Mehlman argued states have acted because in the absence of Congressional action, they are the ones paying for immigrants' education, emergency health care, and other services removed from the federal government's eye.
"You have this dichotomy here where the federal government is charged with responsibility of making and enforcing immigration laws; state and local governments wind up bearing the burdens of illegal immigration," he said.
But states are also getting entangled in expensive legal fees as these tough immigration laws get challenged in court. Farmers Branch, Texas, a town of about 26,000, spent more than $3 million defending a 2006 ordinance that fines landlords who rent to illegal aliens and allows local authorities to screen illegal aliens in police custody. The Federation for American Immigration Reform (FAIR) assisted the town, as well as one in Pennsylvania in a similar battle.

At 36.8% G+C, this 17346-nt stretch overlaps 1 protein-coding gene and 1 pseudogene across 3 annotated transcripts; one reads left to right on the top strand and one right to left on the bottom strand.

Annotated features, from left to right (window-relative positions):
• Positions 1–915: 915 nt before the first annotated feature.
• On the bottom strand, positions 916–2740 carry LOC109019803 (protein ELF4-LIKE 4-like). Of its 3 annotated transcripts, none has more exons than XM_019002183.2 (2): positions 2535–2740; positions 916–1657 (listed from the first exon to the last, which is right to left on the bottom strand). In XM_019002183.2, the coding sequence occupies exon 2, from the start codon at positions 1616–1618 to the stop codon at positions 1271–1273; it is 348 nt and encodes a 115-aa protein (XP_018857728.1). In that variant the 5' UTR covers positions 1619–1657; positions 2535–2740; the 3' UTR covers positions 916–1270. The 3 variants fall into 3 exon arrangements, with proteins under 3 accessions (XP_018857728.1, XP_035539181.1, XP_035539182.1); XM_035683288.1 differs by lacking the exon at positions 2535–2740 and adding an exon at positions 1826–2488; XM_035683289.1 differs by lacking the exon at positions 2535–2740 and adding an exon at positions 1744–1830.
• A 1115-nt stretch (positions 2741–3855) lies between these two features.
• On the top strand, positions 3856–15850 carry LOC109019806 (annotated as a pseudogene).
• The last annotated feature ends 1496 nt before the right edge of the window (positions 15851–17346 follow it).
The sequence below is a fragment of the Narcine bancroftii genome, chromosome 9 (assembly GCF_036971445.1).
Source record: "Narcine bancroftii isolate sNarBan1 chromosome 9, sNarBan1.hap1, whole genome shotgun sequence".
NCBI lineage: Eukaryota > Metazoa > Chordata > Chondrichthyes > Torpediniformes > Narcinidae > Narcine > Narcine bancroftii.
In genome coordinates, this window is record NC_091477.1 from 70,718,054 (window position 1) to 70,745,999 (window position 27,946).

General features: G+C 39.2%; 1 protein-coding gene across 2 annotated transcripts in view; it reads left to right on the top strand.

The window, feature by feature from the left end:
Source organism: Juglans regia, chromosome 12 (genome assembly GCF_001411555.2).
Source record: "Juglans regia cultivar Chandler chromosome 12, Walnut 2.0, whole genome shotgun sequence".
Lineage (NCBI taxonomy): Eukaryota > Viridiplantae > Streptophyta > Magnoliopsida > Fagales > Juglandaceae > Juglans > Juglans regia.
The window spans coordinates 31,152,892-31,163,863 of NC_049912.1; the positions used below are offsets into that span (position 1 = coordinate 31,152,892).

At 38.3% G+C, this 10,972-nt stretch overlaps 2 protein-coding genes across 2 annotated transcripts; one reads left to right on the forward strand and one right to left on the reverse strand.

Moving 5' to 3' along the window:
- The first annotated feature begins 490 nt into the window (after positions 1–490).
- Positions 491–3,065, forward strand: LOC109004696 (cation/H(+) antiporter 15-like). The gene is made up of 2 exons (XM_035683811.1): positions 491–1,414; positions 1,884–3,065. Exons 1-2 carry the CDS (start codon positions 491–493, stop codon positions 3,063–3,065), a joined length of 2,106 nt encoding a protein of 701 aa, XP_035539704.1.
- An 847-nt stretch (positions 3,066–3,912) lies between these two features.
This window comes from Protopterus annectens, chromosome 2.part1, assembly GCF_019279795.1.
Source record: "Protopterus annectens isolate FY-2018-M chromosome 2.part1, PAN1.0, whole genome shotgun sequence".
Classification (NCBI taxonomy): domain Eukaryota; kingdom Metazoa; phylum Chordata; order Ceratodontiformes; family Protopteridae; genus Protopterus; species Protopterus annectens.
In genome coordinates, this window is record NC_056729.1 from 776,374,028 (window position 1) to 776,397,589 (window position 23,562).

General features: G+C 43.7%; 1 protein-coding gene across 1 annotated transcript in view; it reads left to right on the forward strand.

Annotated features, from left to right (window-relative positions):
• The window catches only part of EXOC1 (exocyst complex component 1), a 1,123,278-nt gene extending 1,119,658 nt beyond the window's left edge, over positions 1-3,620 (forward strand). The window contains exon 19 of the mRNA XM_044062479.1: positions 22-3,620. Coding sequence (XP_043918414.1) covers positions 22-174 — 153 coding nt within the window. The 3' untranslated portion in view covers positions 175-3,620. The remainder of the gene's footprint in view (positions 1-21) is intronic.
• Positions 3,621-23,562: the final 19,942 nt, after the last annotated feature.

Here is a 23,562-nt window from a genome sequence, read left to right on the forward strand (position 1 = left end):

Alabama passed a law like the Farmers Branch ordinance, which would potentially place a landlord in prison for up to 20 years if caught knowingly renting to undocumented immigrants. The Alabama law landed the state with a lawsuit from the ACLU.
Beyond costly lawsuits, though, there are other monetary risks to implementing a controversial immigration law modeled after Arizona's, Lacayo said.
Religious groups, civil rights activists and the Mexican government have all actively petitioned against South Carolina's new law, arguing the bill spends $1.3 million to create a statewide immigration police force, in addition to the legal costs to defend the lawsuit.
"We see a coalition of religious groups, business groups, that have really seen the impact of SB 1070's law on Arizona's economy and tourism and industry, and they're really saying, 'Well, we don't want that in our state,'" she said. "And also the fact that a lot of states are facing budget problems and these measures aren't free."